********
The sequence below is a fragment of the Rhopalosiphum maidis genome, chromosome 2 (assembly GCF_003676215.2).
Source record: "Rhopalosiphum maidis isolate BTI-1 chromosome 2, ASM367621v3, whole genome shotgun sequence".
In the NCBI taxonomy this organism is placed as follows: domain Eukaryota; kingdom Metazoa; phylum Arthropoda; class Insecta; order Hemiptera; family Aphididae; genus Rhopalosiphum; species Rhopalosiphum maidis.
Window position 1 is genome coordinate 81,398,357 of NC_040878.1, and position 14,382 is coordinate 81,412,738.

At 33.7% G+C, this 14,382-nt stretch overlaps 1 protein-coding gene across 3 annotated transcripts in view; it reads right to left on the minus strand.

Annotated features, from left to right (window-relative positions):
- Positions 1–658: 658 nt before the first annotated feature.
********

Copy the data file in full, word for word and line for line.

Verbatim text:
The sequence below is a fragment of the Rhopalosiphum maidis genome, chromosome 2 (assembly GCF_003676215.2).
Source record: "Rhopalosiphum maidis isolate BTI-1 chromosome 2, ASM367621v3, whole genome shotgun sequence".
In the NCBI taxonomy this organism is placed as follows: domain Eukaryota; kingdom Metazoa; phylum Arthropoda; class Insecta; order Hemiptera; family Aphididae; genus Rhopalosiphum; species Rhopalosiphum maidis.
Window position 1 is genome coordinate 81,398,357 of NC_040878.1, and position 14,382 is coordinate 81,412,738.

At 33.7% G+C, this 14,382-nt stretch overlaps 1 protein-coding gene across 3 annotated transcripts in view; it reads right to left on the minus strand.

Annotated features, from left to right (window-relative positions):
- Positions 1–658: 658 nt before the first annotated feature.